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Take the Library on your Summer Vacation

by Lorrie - 0 Comment(s)

Travelling with your family by plane, train or car is always an adventure. I have always relied on the library for travelling material whether it’s a book or e-book to read in the airport or music and books on CD to pass the time in my car.

When my two boys were small we often rented a cabin in B.C. and to pass the eight hours to get there we would load up on book CDs like Robin Hood Crusader or Giants a Colossal Collection of tales and tunes, it was preferable to have a story with giants but really any adventure story would do. That was more than a few years ago but the library still has the tools to make an eight hour trip not feel like 16 hours. The kids e-library has loads of stories, games and activities to keep kids occupied and they might just learn a few things.

If you have more than one child it may require multiple devices or a little bit of compromise. It is nice when you can find a story, game or activity that the whole family can enjoy. The classic folk and fairy tales are always a good start, Jack the Giant Killer was always a favorite.

If your child is enrolled in an immersion program at school the kids e-library has Muzzy Online an animated language learning course for children in seven languages plus English. Encyclopedie Decouverte World Book kids en francais and Enciclopedia estudiantil Hallazagos World Book Online kids in Spanish both are excellent resources to help kids learn a second or third language or just keep their current skills sharp.

When kids are first learning to read it can be a struggle to keep them reading over the summer. The e-library has lots of games and activities to help the most reluctant of readers stay engaged. Bookflix and Pebble Go will keep them happily reading and playing vocabulary games. Of course some parents will have the opposite problem trying to keep their kids supplied with enough books because they have an avid reader. Luckily the library has books and e-books for the whole family including Mom and Dad.

While at the cottage we quite often found the need for some good nonfiction books like a good birding book, Birds of North America Western Region and the kids always needed a book on insects to identify all the creepy crawlies they find in the woods or on the beach.

Fishing is another popular activity summer activity and it is usually a good idea to identify that fish you just caught. Some fish can only be caught at certain times of the year so it maybe handy to have a book on identifying fish such as Fish of Alberta by Amanda Joynt.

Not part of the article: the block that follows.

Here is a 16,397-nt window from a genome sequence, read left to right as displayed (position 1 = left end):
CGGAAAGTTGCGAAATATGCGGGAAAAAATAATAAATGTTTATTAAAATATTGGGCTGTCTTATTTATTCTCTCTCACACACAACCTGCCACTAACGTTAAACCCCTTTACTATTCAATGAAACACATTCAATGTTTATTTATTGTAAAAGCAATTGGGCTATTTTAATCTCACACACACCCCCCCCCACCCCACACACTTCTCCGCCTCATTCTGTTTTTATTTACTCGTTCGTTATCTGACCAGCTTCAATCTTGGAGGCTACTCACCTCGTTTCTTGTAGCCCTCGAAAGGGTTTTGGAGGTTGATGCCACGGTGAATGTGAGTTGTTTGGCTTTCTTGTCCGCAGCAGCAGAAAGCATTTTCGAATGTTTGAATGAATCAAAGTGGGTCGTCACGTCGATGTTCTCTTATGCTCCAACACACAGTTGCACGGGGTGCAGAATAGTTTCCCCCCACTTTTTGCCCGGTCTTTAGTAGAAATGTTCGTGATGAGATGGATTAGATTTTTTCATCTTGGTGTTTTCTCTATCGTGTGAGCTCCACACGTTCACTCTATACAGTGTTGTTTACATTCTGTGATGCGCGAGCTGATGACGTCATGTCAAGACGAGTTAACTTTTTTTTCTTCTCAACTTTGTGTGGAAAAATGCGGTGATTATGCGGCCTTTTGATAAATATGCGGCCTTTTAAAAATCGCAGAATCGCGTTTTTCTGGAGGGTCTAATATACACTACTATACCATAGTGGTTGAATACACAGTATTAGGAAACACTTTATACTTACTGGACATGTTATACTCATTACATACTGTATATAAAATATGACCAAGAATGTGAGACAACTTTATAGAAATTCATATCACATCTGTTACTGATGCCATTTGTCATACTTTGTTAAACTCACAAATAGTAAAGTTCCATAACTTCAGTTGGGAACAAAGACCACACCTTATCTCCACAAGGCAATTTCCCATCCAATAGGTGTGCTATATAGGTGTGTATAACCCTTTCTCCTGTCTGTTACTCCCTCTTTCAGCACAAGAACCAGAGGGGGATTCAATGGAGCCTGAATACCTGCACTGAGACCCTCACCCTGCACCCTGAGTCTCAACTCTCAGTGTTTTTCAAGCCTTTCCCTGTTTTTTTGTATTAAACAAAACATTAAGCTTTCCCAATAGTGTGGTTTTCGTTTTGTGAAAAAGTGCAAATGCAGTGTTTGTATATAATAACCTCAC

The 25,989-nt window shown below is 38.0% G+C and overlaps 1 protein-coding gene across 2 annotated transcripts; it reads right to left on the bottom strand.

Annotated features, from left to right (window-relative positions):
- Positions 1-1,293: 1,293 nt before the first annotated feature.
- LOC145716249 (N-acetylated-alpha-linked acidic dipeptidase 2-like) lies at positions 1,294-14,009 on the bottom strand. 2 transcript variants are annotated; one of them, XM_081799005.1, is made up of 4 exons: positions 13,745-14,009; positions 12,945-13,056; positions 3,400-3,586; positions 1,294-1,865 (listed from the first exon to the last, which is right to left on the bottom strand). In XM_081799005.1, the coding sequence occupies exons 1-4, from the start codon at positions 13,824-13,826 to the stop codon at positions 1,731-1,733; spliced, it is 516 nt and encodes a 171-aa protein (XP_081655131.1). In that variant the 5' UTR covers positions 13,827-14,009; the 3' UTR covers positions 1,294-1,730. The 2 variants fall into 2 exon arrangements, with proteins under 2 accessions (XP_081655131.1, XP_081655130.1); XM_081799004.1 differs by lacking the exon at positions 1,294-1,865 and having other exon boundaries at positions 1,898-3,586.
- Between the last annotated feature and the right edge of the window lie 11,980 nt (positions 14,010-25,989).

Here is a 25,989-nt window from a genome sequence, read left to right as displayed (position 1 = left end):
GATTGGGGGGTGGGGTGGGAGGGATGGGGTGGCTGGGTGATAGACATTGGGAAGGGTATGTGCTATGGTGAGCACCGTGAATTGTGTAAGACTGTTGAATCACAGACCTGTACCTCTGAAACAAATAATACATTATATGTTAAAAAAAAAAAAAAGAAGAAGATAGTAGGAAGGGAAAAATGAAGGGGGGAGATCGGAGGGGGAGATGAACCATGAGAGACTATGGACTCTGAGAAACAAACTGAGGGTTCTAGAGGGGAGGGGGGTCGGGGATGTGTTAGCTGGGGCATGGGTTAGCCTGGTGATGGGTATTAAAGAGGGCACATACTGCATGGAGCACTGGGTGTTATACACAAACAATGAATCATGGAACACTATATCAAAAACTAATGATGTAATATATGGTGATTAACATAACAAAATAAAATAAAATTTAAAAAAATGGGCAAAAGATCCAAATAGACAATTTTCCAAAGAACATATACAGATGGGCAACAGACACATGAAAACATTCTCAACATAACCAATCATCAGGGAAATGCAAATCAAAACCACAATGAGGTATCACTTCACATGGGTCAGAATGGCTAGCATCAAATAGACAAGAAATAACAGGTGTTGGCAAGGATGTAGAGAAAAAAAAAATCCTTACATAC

Zinio will keep you supplied with the latest magazines and Hoopla will keep you supplied with music and movies. It is going to be a very busy summer at Calgary Public Library!

 

Hoopla Is Here

by Pam - 0 Comment(s)

hooplaHoopla is here! With your Calgary Public Library card you can borrow a wide array of music albums, movies, television programs and audiobooks.

What's on hoopla? You'll find over 100,000 full length music albums from a wide range of music labels. Whether you are interested in Neil Young's "A Letter Home", Rascal Flatts' "Rewind", the Black Keys "Turn Blue" or the latest Coldplay album release you are sure to find something to tempt your musical palate. Most albums are released onto hoopla at the same time as the CDs. Check out the New Music Tuesday category for brand new releases. What a great way to keep up!

You can expect to see wide variety of previously released popular movies like "Angela's Ashes", documentaries like "Gasland", foreign films, artistic independent films, and hard-to-find titles. There's a wide variety of exercise and fitness shows in addition to French, Chinese and Spanish films. For the little ones there is a great selection of children's movies such as "Casper's Scare School". I'm going to revisit some good memories this evening with "ET: the Extra Terrestrial".

If you are looking to catch up on old favorites from television, try hoopla. With programs ranging from "Here's Lucy" to "The Adventures of Sherlock Holmes" and "Strawberry Shortcake" there is lots to choose from. Hoopla allows you to borrow stand-alone episodes so that you can watch a program at your own pace and in whatever order you choose.

Audio books round out hoopla content. Over 8,000 audiobooks offer some great features including bookmarking and sleeptimers so that you can savor the audioooks at your leisure. "Divergent" by Veronica Roth and "The Finisher" by David Baldacci are on my favorites list - waiting to be borrowed when I am ready.

Browse through the categories - "New & Notable", "Top Titles", and "Just Added" or take a trip through the many genre categories. You can also use the extensive search feature if you have a particular title in mind. From kids to adults, hoopla is a treasure trove.

With your library card you can borrow up to 12 items a month. The loan period for movies and TV programs is 3 days, music albums - 7 days and audiobooks - 21 days. While you can't permanently download items, you can watch or listen to them as many times as you want during the loan period. All hoopla items are simultaneous use - no waiting. Once the loan period has expired, it disappears from your device.

It's easy to register for a hoopla account with your Calgary Public Library card. Find out what the HOOPLA is all about!

Sounding out the Syllables to Four-Legged Volunteers

by Katie R - 1 Comment(s)

Story PALs is a library program that aims to help children improve their reading skills. In 6-week sessions, struggling readers ages 6-12 are paired off with a trained dog from The Pet Access League Society (PALS), under the supervision of the dog’s handler, for one-on-one reading sessions. PALS has highly socialized and trained dogs used in other programs such as visiting kids at hospitals and visiting nursing homes.

Children who struggle with reading often have a difficult time reading aloud in front of fellow children and adults. During their interaction with the dogs, the children forget these barriers. The dogs provide a calm and accepting environment for them. As a result, the children can read aloud without the fear of judgment or disruptions. This type of program has several positive effects which include providing an opportunity for children to increase their reading level while also improving their self-confidence. Says one parent: